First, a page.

Do you think your own relationship with the decade – one in which you came of age – affected the writing of the book?
I doubt anyone who lived through the 80s regards it with indifferent detachment. Its enthusiasms and alarms have never left me. But this is a work of history not of memory. The colours are too vivid to wish to tint in sepia.
“In a detailed record of political, social and cultural events he provides an entertaining and insightful summary of interesting times.” The Times
“Terrific... brings the decade vividly to life and convincingly places it in perspective. Stewart is a gifted writer. Gripping... Excellent.” The Mail on Sunday
“a thorough, well-marshalled overview of the politics of the 1980s” Dominic Sandbrook, Read it here at : The Sunday Times
“sensationally good... Stewart is clever, stylish, learned and occasionally funny... absorbing history.” Read it here at: The Scotsman
“Superb.. throughout this carefully researched history, Stewart conjures the urban decay and collapsed industries of early-80s Britain. Rarely has history seemed so close to us, yet so far.” Read it here: Ian Thomson Observer .
“Lively, incisive and valiantly thorough. Stewart is particularly good on Thatcher’s strengths and weaknesses.” Read it here: Spectator
“A definitive look back... He's covered almost everything: the politics, economics and the culture... Really dramatic.” Peter York, Management Today
The List, Glasgow’s version of Time Out, just before Christmas.“An entertaining and nostalgic read” Read it here.
“Fascinating” Daily Express Read it here
“Stewart’s book deals with the decade in which so much of modern Britain was formed... an accomplished, politically minded history of a decade in which Britain was painfully reborn.” Daily Telegraph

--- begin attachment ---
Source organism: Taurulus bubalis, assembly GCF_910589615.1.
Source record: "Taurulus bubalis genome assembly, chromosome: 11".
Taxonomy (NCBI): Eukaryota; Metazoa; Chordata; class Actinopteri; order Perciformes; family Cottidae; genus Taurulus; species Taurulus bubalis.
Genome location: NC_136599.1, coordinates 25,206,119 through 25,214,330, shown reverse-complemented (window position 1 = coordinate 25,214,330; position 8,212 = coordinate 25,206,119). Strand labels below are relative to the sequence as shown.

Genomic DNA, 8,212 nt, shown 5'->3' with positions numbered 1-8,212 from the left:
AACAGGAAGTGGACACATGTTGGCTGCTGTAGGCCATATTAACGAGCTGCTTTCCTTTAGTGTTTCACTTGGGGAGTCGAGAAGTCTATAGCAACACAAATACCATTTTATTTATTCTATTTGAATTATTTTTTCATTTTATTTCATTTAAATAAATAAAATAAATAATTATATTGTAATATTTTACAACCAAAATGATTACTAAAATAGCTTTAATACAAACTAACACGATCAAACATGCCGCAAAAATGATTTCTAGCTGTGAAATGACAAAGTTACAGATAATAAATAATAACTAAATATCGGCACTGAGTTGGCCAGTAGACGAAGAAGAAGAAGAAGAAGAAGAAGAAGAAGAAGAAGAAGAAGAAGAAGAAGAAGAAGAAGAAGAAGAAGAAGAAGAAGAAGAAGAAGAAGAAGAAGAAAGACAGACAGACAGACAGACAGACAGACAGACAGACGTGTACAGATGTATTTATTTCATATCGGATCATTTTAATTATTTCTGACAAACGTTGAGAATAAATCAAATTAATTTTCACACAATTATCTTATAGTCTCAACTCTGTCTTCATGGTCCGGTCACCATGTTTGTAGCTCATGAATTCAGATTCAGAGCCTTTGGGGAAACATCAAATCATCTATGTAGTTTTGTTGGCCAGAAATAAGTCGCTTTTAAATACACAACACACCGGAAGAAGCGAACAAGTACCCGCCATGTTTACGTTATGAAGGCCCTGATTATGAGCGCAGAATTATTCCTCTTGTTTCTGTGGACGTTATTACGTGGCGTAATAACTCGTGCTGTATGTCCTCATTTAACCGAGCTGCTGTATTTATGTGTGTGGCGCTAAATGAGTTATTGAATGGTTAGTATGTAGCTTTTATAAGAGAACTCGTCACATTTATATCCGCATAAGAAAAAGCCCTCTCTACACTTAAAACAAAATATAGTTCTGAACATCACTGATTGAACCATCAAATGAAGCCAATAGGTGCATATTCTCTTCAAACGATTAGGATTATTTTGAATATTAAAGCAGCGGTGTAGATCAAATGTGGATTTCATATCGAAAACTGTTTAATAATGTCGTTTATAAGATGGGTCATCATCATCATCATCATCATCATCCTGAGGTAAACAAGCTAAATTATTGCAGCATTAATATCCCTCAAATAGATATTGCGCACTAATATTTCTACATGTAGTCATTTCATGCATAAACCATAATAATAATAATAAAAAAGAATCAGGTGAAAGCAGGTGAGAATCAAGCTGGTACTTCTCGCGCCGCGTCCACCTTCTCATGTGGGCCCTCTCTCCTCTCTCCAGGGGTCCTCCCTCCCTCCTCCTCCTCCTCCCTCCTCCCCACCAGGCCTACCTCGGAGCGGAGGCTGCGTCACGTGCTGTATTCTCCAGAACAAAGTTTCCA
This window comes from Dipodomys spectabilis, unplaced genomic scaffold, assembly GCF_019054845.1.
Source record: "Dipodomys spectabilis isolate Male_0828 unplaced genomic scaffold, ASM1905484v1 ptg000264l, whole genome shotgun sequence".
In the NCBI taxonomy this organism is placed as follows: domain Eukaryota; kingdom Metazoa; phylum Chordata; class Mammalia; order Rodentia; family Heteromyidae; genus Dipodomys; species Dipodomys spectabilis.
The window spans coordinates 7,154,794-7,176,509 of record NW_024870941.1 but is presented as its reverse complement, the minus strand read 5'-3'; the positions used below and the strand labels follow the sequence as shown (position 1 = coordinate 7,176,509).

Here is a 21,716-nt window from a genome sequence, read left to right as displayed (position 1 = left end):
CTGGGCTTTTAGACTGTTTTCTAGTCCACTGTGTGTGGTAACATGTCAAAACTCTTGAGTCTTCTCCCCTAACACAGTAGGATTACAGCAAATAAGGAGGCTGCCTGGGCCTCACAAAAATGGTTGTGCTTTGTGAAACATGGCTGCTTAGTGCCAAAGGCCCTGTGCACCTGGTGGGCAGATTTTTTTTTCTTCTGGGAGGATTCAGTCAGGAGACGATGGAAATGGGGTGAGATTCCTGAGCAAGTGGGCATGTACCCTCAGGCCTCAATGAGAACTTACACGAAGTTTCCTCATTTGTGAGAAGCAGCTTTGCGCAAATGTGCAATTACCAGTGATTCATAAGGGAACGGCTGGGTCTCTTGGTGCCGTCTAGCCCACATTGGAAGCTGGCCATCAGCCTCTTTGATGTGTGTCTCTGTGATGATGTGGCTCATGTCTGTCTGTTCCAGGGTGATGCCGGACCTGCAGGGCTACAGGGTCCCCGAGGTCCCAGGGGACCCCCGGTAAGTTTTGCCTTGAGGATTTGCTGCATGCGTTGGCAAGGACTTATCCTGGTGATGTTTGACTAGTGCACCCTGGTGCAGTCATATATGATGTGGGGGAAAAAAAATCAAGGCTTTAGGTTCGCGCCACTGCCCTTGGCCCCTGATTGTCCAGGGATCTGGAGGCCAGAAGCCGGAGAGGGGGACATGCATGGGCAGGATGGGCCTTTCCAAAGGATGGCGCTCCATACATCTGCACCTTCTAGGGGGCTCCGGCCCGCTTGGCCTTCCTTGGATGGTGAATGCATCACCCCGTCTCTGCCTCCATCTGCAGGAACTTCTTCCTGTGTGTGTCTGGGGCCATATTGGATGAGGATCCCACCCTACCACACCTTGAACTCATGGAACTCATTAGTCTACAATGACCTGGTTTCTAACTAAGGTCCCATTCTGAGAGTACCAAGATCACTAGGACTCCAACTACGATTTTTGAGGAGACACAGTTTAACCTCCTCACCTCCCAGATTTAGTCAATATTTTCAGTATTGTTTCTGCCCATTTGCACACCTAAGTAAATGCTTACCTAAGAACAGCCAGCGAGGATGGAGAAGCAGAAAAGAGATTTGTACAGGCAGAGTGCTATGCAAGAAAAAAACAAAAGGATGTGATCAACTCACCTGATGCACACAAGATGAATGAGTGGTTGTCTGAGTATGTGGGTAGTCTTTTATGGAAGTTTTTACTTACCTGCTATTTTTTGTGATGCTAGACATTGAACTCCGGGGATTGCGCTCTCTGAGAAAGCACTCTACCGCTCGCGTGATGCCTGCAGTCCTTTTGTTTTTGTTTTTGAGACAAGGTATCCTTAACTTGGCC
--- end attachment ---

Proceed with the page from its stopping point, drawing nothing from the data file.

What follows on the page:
“The 1980s... made for a very serious decade in public life... Stewart nails them... with extraordinary precision and a wealth of detail. Bang! continually surprises.” Glasgow Herald
“An illuminating reminder of a decade that crackled with creative energy and social tension.” Daily Express
“Uplifting... chronicles the intellectual and political insurgency that transformed the British economy and which continues to be relevant today.” Prospect
“Stewart’s analysis of a momentous decade is lively, shrewd, and in the relatively few years since then, achieves nice historical perspective.” Saga Magazine
“Superbly and fairly told... there are delightful; character sketches too.” Yorkshire Evening Post
“Stewart authoritatively describes the workings of Westminster.” Guardian
“A rounded portrait... Insightful... crammed with detail, anecdote and juxtapositions.” Stuart Maconie, New Statesman
“Stewart makes a strong case for the primacy of politics in this decade that changed the national landscape more fundamentally than any since.” Evening Standard
“The book’s greatest strengths are in its meticulous account of the economic crisis that confronted the incoming Thatcher government in 1979 and how it was resolved, and its masterly description of the reform of the city” Independent
“A lively chronicler of the politics of the era and its bitterness... A very impressive account of a colourful and divisive decade.” Irish Independent